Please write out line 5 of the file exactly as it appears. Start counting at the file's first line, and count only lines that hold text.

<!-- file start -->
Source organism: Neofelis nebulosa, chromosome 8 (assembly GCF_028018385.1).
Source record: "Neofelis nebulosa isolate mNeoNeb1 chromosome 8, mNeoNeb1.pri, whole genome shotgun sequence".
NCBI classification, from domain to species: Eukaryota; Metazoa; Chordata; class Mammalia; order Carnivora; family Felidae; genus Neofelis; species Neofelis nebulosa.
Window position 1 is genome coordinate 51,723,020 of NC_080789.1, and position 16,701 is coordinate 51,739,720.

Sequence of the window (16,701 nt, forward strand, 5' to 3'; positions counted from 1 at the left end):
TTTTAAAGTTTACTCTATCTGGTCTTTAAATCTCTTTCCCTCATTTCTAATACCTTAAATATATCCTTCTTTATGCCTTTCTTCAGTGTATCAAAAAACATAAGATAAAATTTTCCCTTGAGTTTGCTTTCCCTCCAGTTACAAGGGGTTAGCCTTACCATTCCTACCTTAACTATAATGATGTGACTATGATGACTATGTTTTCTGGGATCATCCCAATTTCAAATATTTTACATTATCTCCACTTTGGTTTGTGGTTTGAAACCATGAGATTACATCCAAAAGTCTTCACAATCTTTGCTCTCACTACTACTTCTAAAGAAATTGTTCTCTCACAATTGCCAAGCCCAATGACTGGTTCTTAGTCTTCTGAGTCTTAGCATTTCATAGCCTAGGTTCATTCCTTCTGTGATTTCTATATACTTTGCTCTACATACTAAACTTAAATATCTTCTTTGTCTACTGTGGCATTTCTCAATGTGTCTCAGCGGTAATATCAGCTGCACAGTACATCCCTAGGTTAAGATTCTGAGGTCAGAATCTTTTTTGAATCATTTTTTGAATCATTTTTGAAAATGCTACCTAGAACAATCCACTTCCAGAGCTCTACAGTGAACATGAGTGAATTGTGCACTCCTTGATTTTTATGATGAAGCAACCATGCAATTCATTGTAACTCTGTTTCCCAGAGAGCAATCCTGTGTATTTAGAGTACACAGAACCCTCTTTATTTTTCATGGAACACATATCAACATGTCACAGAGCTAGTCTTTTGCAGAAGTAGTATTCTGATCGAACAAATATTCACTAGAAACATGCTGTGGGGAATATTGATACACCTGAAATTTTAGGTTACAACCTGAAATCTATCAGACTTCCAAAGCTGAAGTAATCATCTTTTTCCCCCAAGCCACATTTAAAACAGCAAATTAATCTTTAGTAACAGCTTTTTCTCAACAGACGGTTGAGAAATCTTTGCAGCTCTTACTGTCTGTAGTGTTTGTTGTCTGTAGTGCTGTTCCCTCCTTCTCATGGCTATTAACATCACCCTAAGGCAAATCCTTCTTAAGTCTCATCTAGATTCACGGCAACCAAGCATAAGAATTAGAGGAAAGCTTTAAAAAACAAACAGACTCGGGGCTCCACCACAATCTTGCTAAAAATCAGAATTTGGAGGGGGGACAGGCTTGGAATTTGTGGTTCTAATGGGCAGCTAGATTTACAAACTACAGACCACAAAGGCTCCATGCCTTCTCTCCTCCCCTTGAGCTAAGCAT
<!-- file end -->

Sequence of the window (16,701 nt, forward strand, 5' to 3'; positions counted from 1 at the left end):